- The amount of direct grant from the Government was negligible.
- The number of private engineering colleges affiliated to it had increased three times.
- University had spent and intends to further spent huge amounts on infrastructure.
- Even in the absence of government grants, the University has paid salaries and prospered.
- Surplus accumulated over the years had been ploughed back for educational purposes.
The Court also noted its views in the case of Queen’s Educational Society wherein it summarised the law common to Section 10(23C)(iiiad) and (vi) as under:
(1) Where an educational institution carries on the activity of education primarily for educating persons, the fact that it makes a surplus does not lead to the conclusion that it ceases to exist solely for educational purposes and becomes an institution for the purpose of making profit.
(2) The predominant object test must be applied – the purpose of education should not be submerged by a profit making motive.
(3) A distinction must be drawn between the making of a surplus and an institution being carried on “for profit”. No inference arises that merely because imparting education results in making a profit, it becomes an activity for profit.
(4) If after meeting expenditure, a surplus arises incidentally from the activity carried on by the educational institution, it will not be cease to be one existing solely for educational purposes.
(5) The ultimate test is whether on an overall view of the matter in the concerned assessment year the object is to make profit as opposed to educating persons.”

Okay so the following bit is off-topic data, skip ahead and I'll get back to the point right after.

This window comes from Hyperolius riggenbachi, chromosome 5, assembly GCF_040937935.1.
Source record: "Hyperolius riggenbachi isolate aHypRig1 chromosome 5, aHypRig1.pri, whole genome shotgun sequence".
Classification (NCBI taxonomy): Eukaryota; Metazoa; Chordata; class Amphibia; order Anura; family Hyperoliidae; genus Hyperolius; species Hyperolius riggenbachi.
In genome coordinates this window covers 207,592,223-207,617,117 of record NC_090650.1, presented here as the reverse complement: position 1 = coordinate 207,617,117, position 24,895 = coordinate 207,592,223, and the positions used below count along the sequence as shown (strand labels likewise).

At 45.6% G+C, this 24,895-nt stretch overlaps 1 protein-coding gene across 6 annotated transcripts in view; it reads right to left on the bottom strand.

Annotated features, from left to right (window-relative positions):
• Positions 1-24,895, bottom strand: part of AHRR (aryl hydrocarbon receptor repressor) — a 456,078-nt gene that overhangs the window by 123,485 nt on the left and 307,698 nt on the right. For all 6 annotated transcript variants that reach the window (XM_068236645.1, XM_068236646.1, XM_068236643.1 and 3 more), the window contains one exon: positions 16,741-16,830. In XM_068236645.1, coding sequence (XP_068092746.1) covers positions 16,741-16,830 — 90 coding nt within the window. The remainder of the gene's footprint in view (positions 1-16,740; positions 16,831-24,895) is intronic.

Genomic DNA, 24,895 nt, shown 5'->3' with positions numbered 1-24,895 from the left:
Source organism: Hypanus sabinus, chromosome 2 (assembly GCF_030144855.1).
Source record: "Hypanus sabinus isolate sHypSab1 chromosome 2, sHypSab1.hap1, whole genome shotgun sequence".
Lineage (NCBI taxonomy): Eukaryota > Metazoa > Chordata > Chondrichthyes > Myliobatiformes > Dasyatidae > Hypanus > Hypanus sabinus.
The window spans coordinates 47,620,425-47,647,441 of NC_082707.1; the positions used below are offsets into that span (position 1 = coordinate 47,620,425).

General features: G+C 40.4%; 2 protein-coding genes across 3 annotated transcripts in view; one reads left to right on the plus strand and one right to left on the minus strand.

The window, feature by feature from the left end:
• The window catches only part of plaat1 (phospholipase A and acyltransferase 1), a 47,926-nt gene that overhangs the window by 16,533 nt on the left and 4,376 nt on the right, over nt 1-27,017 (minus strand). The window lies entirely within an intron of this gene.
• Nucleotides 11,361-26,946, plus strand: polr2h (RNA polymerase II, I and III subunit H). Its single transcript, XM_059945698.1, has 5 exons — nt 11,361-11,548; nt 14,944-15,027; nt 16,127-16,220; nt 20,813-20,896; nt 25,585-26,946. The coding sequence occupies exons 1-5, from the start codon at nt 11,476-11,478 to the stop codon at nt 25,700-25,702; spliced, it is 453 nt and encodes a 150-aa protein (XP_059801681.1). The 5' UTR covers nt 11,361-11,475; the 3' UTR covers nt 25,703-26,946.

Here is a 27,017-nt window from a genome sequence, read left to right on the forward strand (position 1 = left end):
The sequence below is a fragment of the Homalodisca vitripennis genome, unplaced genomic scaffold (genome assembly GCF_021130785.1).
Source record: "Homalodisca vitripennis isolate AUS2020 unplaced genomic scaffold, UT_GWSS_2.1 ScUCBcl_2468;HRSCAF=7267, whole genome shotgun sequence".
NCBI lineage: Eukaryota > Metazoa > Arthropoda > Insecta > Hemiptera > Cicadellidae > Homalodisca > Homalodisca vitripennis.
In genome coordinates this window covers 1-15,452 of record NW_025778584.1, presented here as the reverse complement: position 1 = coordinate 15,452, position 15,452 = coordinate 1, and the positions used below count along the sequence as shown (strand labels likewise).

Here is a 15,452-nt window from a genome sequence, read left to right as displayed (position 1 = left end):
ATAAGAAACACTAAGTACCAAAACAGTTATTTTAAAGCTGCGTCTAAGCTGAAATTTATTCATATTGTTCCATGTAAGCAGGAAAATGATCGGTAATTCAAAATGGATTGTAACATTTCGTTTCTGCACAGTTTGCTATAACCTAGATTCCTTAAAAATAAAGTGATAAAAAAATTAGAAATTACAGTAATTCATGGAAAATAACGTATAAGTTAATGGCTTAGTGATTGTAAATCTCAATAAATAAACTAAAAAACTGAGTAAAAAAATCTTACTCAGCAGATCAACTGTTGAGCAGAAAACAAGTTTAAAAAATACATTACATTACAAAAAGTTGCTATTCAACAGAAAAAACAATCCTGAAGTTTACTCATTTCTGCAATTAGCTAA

In particular, the Apex Court relied on the paragraph 19 of the judgment wherein it was held that;
“The final conclusion that if a surplus is made by an educational society and ploughed back to construct its own premises would fall out of Section 10(23-C) is to ignore the language of the section and to ignore the tests laid down in Surat Art Silk Cloth case [CIT v. Surat Art Silk Cloth Manufacturers’ Assn.(1980) 2 SCC 31], Aditanar case [Aditanar Educational Institution v. CIT [(1997) 3 SCC 346] and American Hotel & Lodging case [American Hotel & Lodging Assn. Educational Institute v. CBDT [(2008) 10 SCC 509]. It is clear that when a surplus is ploughed back for educational purposes, the educational institution exists solely for educational purposes and not for purposes of profit.”
In view of the above observations the Apex Court held that the first requirement of Section 10(23C) (iiiab), namely, that the appellant University exists “solely for educational purposes and not for purposes of profit” was satisfied.